4 - Travel with an open mind



Parachute descending with the quote "The mind is like a parachute - it works better when it's open"

I like to credit the correct person but I was unable to confirm this 100% - it has been attributed to The Dalai Lama, Frank Zappa and others just in case you were wondering.



This is nothing new but something I felt needed mentioning. And I’m not just talking about different cultures here, as I think that should be a given - research and respect the cultures wherever you go - full stop.


This is more about actively managing your own expectations. Mentally preparing yourself in whatever way works for you to accept whatever will happen and try to make the most of it - Pollyanna if you will lol.


I remember when I first started going out to photograph sunrises and expecting everyone to be amazing. This often led to disappointment, but over time I’ve come to realise that every sunrise IS amazing, it just might not be crazy colourful or make for dramatic photos. It is still always good to just get out.


The last few years have been challenging for everyone in their own way and it’s good to remember this when we go about our daily lives, not just travelling.


5 - Expect that things won’t go right 100% of the time


No matter how much booking and planning you do, things are going to go ‘wrong’ at some point. Flights will be delayed, you’ll get ‘lost’, or the accommodation you booked may not be what you originally thought. Insert any other possible ‘inconvenience’ here.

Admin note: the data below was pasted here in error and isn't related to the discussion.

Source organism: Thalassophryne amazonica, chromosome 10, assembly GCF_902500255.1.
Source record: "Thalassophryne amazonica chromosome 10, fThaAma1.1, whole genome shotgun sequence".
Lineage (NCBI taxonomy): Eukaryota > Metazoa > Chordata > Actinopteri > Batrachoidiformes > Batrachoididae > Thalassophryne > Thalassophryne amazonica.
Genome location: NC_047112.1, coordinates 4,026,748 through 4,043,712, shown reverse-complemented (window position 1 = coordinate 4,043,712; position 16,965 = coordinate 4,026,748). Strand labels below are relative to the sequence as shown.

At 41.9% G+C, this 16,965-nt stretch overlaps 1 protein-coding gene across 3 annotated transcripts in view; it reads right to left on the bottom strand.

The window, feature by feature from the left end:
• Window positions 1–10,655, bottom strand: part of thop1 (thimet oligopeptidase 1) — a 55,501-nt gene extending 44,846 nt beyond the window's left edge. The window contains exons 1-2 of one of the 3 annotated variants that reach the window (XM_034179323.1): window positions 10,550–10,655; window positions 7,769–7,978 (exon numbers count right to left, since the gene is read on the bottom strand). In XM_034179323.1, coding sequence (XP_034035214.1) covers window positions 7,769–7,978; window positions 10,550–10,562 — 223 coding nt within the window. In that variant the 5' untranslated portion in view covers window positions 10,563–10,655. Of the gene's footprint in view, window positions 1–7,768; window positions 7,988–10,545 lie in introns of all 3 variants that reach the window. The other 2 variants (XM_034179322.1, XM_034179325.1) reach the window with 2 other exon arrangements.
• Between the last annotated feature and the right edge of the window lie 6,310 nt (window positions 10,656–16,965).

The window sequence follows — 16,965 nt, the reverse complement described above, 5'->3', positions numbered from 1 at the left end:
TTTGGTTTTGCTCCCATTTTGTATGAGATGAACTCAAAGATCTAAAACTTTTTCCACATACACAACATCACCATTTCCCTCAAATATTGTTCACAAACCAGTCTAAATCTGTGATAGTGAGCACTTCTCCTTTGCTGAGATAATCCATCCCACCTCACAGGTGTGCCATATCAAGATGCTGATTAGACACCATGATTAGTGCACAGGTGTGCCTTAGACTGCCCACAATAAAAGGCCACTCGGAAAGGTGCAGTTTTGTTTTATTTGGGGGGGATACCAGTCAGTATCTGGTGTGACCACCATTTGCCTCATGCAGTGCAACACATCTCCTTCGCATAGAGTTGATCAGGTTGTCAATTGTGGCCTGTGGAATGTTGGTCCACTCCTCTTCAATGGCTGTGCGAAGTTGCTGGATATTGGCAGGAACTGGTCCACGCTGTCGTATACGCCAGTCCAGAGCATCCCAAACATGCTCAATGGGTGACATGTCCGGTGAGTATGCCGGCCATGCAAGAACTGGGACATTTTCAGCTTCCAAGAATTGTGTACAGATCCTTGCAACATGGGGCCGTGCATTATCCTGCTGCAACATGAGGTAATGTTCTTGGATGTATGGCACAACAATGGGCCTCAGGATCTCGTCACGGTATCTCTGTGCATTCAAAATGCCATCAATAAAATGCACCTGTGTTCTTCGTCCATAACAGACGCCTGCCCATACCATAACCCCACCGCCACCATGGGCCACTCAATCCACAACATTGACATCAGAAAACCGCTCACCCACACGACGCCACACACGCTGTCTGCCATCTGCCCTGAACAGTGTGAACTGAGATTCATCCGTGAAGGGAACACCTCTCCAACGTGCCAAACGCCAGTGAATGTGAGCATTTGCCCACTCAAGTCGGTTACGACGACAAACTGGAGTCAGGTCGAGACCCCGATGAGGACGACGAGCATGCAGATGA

Be prepared for that wait, make sure your phone is charged, that you can access maps offline, or just stop and breathe and think what to do next.



road with cows crossing
Sometimes you just have to stop and wait

Did you bring that book to read or have cash to buy that coffee while you wait? These little things really can help to make the difference between being put out, to being able to accept and adapt.


Let’s revisit that quote - “Happiness Equals Reality Minus Expectations”.


Basically we are generally happy when the reality of our experiences is better than expected. It is when we have unreasonably high expectations that can lead to disappointment.


Randy Carlson (author), goes further to say that “The only two solutions you have to get over disappointment is to either alter your reality or alter your expectations”.


I guess in some way we can alter both, but I’d rather look at it as doing the best we can with what we have and making the most of it either way.


Please feel free to comment with any of your thoughts or suggestions - I’d love to hear if there are times that you thought were a disaster that turned into a great experience - let me know!


That’s it for now - Keep clicking and stay caffeinated


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Note - This post does not contain any sponsored or affiliated links. All suggestions and opinions are mine. Unless otherwise stated, all photos are mine and remain my copyright images - Sam Wilson Photography.